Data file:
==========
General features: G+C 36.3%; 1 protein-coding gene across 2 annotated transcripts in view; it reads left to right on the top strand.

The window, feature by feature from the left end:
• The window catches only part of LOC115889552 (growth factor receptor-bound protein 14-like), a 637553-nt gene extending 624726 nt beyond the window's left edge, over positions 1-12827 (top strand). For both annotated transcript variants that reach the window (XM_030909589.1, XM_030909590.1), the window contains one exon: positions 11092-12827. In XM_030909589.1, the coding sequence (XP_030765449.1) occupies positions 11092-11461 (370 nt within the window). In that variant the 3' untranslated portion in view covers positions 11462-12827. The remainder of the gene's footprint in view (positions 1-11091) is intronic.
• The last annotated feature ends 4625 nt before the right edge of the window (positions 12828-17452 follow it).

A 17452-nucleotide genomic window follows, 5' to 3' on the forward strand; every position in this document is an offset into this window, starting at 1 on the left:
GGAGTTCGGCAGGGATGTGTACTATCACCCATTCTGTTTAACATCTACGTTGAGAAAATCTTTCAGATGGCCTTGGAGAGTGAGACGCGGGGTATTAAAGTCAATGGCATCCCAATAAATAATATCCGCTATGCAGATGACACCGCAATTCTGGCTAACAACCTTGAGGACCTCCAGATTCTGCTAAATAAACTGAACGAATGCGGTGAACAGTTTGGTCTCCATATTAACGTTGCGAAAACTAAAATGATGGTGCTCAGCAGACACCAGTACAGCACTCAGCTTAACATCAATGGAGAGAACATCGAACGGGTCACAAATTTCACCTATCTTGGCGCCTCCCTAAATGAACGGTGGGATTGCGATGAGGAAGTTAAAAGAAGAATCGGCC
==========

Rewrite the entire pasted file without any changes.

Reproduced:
General features: G+C 36.3%; 1 protein-coding gene across 2 annotated transcripts in view; it reads left to right on the top strand.

The window, feature by feature from the left end:
• The window catches only part of LOC115889552 (growth factor receptor-bound protein 14-like), a 637553-nt gene extending 624726 nt beyond the window's left edge, over positions 1-12827 (top strand). For both annotated transcript variants that reach the window (XM_030909589.1, XM_030909590.1), the window contains one exon: positions 11092-12827. In XM_030909589.1, the coding sequence (XP_030765449.1) occupies positions 11092-11461 (370 nt within the window). In that variant the 3' untranslated portion in view covers positions 11462-12827. The remainder of the gene's footprint in view (positions 1-11091) is intronic.
• The last annotated feature ends 4625 nt before the right edge of the window (positions 12828-17452 follow it).

A 17452-nucleotide genomic window follows, 5' to 3' on the forward strand; every position in this document is an offset into this window, starting at 1 on the left:
GGAGTTCGGCAGGGATGTGTACTATCACCCATTCTGTTTAACATCTACGTTGAGAAAATCTTTCAGATGGCCTTGGAGAGTGAGACGCGGGGTATTAAAGTCAATGGCATCCCAATAAATAATATCCGCTATGCAGATGACACCGCAATTCTGGCTAACAACCTTGAGGACCTCCAGATTCTGCTAAATAAACTGAACGAATGCGGTGAACAGTTTGGTCTCCATATTAACGTTGCGAAAACTAAAATGATGGTGCTCAGCAGACACCAGTACAGCACTCAGCTTAACATCAATGGAGAGAACATCGAACGGGTCACAAATTTCACCTATCTTGGCGCCTCCCTAAATGAACGGTGGGATTGCGATGAGGAAGTTAAAAGAAGAATCGGCC